I don't think you are arguing for the sake of argument, but I think that your way of thinking is very different from mine and probably from others here. Apart from realising that difference I don't mind your posts.

gee, thanks for not minding.

You also forgot to mention that "it's not a bad thing"  Grin

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« Reply #9966 on: January 01, 2012, 01:13:41 PM »

I think dj did a nice job of explaining it in his previous post here, but I'll make one more attempt here. After this, I won't waste any more time on this. Here goes:

Whether you use the term "convincing," "believable," "realistic," "plausible," or one of a million other synonymous/related terms, there is certainly a need for a film to portray something in a believable manner. Of course, I am not referring necessarily to real-life believable, but believable in a cinematic sense, ie., though a suspension of disbelief is always required when watching movies, it only goes to a certain point, at which point we say, "this is bullshit!" Now, we ALL have some point where we say that. The precise level will depend on the person, but we all have some point where we say, "No more suspension of disbelief."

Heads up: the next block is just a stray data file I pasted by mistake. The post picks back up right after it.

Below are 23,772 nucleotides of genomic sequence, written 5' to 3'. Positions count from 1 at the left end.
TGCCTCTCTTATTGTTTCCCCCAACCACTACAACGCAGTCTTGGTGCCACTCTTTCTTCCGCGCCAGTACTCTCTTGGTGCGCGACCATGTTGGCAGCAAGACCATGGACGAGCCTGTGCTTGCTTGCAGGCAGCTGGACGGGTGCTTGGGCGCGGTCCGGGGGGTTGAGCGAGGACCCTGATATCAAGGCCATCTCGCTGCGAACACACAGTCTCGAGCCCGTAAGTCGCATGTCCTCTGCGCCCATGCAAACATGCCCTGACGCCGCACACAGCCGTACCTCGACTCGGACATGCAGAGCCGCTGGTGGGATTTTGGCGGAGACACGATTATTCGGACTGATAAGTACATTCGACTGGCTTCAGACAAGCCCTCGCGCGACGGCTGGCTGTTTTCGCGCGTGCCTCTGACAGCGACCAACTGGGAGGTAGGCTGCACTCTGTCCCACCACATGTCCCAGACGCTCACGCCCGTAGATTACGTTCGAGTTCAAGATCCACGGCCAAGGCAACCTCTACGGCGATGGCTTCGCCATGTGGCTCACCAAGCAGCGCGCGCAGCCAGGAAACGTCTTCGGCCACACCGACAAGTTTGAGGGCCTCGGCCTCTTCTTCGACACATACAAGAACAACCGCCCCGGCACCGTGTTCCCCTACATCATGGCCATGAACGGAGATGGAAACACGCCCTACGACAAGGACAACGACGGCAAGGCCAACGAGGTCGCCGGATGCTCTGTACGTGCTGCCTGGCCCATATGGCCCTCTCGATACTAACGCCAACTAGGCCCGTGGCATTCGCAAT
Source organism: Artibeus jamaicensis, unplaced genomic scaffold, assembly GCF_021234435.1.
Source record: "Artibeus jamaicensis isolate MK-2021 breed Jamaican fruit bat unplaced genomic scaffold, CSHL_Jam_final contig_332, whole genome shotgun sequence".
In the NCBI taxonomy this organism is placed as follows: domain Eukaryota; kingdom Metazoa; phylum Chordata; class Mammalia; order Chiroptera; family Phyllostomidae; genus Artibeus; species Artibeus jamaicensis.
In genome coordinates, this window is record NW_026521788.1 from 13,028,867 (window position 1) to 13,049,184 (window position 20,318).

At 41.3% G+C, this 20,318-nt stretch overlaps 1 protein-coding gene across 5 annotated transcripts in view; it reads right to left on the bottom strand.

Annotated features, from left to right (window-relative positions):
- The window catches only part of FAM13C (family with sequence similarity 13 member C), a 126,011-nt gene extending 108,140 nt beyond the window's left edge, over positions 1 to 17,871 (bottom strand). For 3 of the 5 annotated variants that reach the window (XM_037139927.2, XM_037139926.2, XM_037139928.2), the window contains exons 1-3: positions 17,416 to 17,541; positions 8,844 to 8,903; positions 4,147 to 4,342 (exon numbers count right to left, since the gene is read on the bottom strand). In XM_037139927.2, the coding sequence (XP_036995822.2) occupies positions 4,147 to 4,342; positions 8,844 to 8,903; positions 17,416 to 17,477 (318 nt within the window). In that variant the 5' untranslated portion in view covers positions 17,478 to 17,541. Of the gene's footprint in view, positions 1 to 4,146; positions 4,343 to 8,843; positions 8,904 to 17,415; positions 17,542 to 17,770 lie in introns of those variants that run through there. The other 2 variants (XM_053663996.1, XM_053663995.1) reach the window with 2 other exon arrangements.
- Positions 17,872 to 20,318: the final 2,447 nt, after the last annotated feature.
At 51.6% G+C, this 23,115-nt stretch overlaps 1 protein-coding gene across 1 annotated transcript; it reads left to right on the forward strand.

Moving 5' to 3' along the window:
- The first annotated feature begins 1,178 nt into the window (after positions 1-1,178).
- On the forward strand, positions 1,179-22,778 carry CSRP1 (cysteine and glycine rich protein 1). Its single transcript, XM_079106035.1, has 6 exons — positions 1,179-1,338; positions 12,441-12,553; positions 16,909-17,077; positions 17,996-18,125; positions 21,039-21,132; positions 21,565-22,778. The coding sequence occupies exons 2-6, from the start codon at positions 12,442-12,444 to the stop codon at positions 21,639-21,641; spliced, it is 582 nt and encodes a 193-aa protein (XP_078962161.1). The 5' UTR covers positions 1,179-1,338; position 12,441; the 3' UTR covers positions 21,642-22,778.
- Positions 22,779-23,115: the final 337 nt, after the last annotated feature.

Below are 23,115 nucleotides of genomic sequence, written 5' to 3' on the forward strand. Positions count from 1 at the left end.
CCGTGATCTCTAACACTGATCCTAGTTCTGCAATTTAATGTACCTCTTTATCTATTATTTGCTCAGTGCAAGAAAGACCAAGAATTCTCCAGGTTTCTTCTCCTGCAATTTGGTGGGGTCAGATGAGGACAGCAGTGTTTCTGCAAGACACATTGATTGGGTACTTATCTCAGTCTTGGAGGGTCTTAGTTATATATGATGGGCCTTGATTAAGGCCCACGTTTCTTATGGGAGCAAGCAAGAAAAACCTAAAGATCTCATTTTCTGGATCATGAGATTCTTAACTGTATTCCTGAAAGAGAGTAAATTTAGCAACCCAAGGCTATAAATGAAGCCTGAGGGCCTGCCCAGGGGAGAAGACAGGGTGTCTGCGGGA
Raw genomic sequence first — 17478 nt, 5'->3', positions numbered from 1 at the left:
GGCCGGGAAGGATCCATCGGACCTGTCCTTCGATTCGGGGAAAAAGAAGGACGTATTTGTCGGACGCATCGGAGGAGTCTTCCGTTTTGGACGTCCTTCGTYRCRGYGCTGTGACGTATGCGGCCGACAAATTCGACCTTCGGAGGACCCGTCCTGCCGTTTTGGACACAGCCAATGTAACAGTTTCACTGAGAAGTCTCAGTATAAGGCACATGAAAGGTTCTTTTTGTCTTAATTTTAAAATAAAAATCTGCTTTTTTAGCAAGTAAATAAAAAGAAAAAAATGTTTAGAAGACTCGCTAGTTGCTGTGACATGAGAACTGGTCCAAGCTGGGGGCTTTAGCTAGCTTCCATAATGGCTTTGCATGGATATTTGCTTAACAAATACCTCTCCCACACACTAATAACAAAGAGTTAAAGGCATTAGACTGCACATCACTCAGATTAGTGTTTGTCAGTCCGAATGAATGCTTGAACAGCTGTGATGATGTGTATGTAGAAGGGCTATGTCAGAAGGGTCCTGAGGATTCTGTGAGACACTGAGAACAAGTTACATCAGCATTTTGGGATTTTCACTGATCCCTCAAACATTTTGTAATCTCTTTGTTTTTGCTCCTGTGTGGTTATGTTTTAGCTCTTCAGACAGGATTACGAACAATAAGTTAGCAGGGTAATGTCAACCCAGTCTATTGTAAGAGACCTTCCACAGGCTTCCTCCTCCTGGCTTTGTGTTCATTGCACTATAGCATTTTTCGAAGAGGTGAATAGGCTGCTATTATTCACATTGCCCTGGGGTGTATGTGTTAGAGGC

(Of course, it also depends on the movie; sci-fi, fantasy, many action movies, and to a large degree comedies as well are bullshit, and we don't expect anything real from them. My comments refer much more to the three genres of films that I generally watch: dramas, thrillers, and Westerns).

Perhaps I demand more believability from characters/plot elements than some others do, but we all have it at some level. If not, movies could get away with having Haley Joel Osment as The Godfather. That wouldn't work, would it? Why not? Cuz it is bullshit/ridiculous/nonsensical/not belivable/not plausible/not realistic/ not convincing, or whatever term you wanna put on it.

I have seen a million and one places on this thread where, in discussing movies, people have said something to the effect of a character or plot element not being believable, or some similar term. If I had a dollar for every time that was said by someone other than me, I'd be a millionaire. Of course, when one person says something is not very believable, another person(s) may disagree with him. But to pretend like it is ridiculous to expect any sort of believability from films is just being disingenuous